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June 4, 1998

James Cameron to direct ‘Romeo and Juliet’
Film will showcase high-tech imagery, historical detail

HOLLYWOOD — Director James Cameron, maker of such blockbusters as The Terminator, True Lies, and Titanic, has begun work on his latest film project, a remake of Shakespeare’s Romeo and Juliet.

“William Shakespeare was the James Cameron of his day, so it makes sense that I would eventually redo one of his classic tales,” said Cameron when interviewed on a break from shooting. “I plan to devote my attention to every detail of this production to make sure that the title 'Romeo and Juliet' deserves to go below ‘A James Cameron Film.’”

The attention to detail has indeed been astonishing. Cameron has insisted that not only the costumes be historically accurate but that they actually be from the 16th century.

“We had to dig up quite a lot of graves to find enough costumes,” said costume designer David O’Puddy. “But you’ll see the quality up on the screen. This is why Cameron’s a genius.”

Cameron is also planning on pushing the boundaries of digital imaging technology. The character of Juliet will be completely digitally created, and digital enhancement will be used to allow Cameron to play the role of Romeo himself.

“I got the idea to give this try when I was filming Titanic,” Cameron explained. “Leo was giving me a hard time because he thought the line ‘I’m king of the world’ was cheesy. And as we were arguing, I thought to myself, I wish I could do this scene. I know how brilliant this line is. I should be the one shouting ‘I’m king of the world’ from the bow of the ship.”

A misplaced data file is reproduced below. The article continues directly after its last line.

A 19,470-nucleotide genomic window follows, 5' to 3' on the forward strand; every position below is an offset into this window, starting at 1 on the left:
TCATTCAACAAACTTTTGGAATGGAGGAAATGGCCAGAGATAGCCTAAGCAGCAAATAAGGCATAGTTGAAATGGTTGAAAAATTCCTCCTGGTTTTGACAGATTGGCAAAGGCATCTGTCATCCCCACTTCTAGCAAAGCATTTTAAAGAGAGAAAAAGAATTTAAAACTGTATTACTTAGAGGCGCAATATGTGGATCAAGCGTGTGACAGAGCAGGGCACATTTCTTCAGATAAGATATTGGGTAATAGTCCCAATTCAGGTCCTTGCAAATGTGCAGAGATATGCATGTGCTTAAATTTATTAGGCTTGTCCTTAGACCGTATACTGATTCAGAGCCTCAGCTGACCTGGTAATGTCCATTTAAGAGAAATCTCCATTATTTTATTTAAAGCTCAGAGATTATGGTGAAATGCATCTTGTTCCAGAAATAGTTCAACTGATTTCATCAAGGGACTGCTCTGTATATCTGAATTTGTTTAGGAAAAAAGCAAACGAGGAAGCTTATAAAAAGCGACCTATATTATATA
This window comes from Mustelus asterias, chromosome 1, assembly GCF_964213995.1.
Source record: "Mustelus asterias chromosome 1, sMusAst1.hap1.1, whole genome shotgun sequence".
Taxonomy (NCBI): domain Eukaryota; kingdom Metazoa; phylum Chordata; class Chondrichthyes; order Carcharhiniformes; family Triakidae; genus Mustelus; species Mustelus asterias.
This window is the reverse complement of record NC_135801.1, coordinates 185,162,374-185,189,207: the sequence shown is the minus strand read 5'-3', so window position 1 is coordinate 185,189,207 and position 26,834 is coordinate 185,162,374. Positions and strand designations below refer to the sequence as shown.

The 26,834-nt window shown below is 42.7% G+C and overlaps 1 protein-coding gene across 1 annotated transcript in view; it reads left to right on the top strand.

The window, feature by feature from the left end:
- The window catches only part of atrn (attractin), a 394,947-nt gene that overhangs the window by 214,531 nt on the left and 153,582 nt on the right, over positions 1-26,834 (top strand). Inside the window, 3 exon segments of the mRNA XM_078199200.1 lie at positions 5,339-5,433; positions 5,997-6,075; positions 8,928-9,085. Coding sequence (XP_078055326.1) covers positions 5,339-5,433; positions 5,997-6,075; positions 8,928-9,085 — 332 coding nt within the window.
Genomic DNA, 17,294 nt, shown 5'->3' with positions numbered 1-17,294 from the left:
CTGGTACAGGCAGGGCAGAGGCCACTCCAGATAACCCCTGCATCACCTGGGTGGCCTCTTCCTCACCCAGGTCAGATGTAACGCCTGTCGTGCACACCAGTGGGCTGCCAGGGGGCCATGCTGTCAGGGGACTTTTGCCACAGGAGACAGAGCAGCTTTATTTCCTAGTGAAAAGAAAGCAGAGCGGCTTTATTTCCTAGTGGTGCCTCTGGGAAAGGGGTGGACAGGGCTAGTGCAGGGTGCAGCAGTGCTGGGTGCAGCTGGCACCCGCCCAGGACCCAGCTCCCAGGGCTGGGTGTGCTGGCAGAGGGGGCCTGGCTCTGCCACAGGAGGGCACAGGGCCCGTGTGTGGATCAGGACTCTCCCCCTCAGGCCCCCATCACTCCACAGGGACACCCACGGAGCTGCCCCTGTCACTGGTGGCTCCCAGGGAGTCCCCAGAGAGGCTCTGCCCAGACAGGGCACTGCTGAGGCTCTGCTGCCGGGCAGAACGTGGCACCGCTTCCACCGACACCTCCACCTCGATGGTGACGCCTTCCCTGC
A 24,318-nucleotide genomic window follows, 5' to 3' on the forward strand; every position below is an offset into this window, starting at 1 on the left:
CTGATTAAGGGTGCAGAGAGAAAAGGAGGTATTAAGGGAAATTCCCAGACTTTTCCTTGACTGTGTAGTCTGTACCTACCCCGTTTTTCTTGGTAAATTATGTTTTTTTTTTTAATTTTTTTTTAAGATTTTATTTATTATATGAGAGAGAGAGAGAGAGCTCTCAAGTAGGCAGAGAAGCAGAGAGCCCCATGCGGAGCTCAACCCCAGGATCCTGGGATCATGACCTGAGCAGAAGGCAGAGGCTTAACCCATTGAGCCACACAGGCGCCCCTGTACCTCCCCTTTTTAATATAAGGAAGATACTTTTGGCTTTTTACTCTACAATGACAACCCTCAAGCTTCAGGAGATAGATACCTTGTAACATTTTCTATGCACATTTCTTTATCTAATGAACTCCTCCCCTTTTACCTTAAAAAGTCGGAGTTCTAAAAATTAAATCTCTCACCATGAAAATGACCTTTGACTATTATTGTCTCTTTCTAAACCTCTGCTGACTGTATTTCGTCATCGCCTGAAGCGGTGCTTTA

“And then I realized that there’s no technical reason why I couldn’t play a 20 year old. We have the technology, so why not? If I can make a realistic looking Titanic, then I can make me look like Leo DiCaprio!”

Since Juliet will be placed into the movie after filming has been completed, Cameron had to act to thin air for most of production.

“It was difficult not having an actual Juliet on set,” said Cameron. “For example, during the big love scene in the second act, I was essentially making love to myself. That was actually much easier than I expected it to be.”

Cameron also promises to raise the stakes on nudity for this movie. When asked if he will go the ‘Full Monty,’ he laughed. “I can’t officially comment on that, but I will say that Juliet will not be the only digital creation in that scene,” Cameron said with a wink. “We will blow the last scene in Boogie Nights out of the water.”

Despite his insistence that everything in the production be historically accurate, Cameron admits that he has rewritten most of the dialogue.

“I find it hard to believe that people really talked that way,” he said. “I mean, the story is good, but some of the dialogue was really clunky. My revisions stay true to the ‘feel’ of the story. I just cleaned it up, that’s all. For example, when Romeo sees Juliet up on the balcony, I really wanted to see him pump his fist in the air and whisper, ‘All right!’ Just that one little addition really improves that scene, and I think the audience will agree.”

James Cameron’s Romeo and Juliet will be completed by the summer of 2003, and will cost an estimated $325 million.

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